The Union Cabinet is likely to consider a policy on Thursday which, among other issues, suggests relaxation of norms to allow domestic carriers to fly abroad.
However, such relaxation proposed in the policy - Vision 2020 - would be done on a "need-based" manner.
If the new guidelines are approved by the Cabinet, the Civil Aviation Ministry would be able to take decisions to allow private domestic carriers to operate on international routes as and when required and on whichever route the demand exists, official sources said.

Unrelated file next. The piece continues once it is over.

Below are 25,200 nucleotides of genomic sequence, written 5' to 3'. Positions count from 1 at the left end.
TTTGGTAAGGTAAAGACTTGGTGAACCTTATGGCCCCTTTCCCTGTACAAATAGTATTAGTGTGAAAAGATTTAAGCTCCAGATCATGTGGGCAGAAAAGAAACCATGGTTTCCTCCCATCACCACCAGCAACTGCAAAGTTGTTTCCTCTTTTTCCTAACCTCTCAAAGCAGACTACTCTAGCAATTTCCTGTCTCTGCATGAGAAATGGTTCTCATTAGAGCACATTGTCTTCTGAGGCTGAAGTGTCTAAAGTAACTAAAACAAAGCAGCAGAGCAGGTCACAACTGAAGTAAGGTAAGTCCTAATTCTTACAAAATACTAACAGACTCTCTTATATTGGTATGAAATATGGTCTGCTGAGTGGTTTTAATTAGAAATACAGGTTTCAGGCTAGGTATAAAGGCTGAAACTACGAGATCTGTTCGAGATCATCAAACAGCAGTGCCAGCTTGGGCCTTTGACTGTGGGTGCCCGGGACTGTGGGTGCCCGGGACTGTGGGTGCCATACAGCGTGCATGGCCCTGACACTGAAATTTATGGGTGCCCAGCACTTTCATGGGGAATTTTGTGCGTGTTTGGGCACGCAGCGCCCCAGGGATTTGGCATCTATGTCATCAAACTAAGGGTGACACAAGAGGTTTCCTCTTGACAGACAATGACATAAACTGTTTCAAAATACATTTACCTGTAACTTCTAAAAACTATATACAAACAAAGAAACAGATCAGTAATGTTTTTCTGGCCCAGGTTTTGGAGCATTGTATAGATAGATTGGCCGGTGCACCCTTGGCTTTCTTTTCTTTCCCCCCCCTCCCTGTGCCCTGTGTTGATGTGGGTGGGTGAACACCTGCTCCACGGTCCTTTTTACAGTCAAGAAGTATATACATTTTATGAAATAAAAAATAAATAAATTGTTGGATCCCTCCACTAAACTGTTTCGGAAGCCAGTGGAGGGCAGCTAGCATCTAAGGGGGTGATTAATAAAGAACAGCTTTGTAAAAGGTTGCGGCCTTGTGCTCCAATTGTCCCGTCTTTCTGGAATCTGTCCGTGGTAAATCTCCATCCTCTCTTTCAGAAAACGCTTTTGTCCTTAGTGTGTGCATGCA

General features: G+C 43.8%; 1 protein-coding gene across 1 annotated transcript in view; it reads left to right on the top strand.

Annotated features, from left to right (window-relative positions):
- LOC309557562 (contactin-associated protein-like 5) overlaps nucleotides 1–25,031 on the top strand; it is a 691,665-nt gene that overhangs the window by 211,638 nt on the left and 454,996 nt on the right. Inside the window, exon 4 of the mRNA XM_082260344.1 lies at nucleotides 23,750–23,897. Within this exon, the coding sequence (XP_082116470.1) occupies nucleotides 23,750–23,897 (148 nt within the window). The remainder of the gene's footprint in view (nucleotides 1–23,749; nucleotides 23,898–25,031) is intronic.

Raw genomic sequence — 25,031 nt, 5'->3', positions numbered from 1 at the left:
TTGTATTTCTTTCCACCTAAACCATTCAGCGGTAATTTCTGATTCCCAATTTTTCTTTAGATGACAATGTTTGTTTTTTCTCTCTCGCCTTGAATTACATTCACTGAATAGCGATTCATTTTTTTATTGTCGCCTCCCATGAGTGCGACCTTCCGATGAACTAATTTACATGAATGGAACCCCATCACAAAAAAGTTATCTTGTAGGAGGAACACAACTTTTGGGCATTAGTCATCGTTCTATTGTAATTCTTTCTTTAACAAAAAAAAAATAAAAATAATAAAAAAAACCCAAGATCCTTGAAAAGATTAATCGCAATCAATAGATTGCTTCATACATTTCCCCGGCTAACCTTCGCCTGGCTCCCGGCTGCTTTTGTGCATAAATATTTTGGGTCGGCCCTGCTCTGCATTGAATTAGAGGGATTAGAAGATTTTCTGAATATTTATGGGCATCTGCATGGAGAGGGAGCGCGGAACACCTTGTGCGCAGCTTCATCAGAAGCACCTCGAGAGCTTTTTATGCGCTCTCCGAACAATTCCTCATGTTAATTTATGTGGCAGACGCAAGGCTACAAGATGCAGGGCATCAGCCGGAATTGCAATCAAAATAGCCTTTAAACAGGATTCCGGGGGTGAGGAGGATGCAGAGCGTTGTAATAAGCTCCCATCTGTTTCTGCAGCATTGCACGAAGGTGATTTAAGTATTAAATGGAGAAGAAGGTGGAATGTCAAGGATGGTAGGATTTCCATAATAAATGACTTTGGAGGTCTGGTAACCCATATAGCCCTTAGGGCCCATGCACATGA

But the long-awaited policy is unlikely to recommend any changes in the norm to allow Foreign Direct Investment in the sector, which stands at 49 per cent, they said.
The Cabinet has already approved 100 per cent FDI in the operation of sea-planes, helicopters and greenfield airports.
Sources said the ministry's proposal to allow domestic carriers fly abroad would not be a blanket opening of the international routings.
Existing norms mandate airlines to complete five years of operations on domestic routes and have a fleet of 20 planes to be eligible for launching international flights. Airlines like Kingfisher are demanding relaxation of this norm.
Sources said there would be no specific proposal to reduce the five-year norm in the new norms.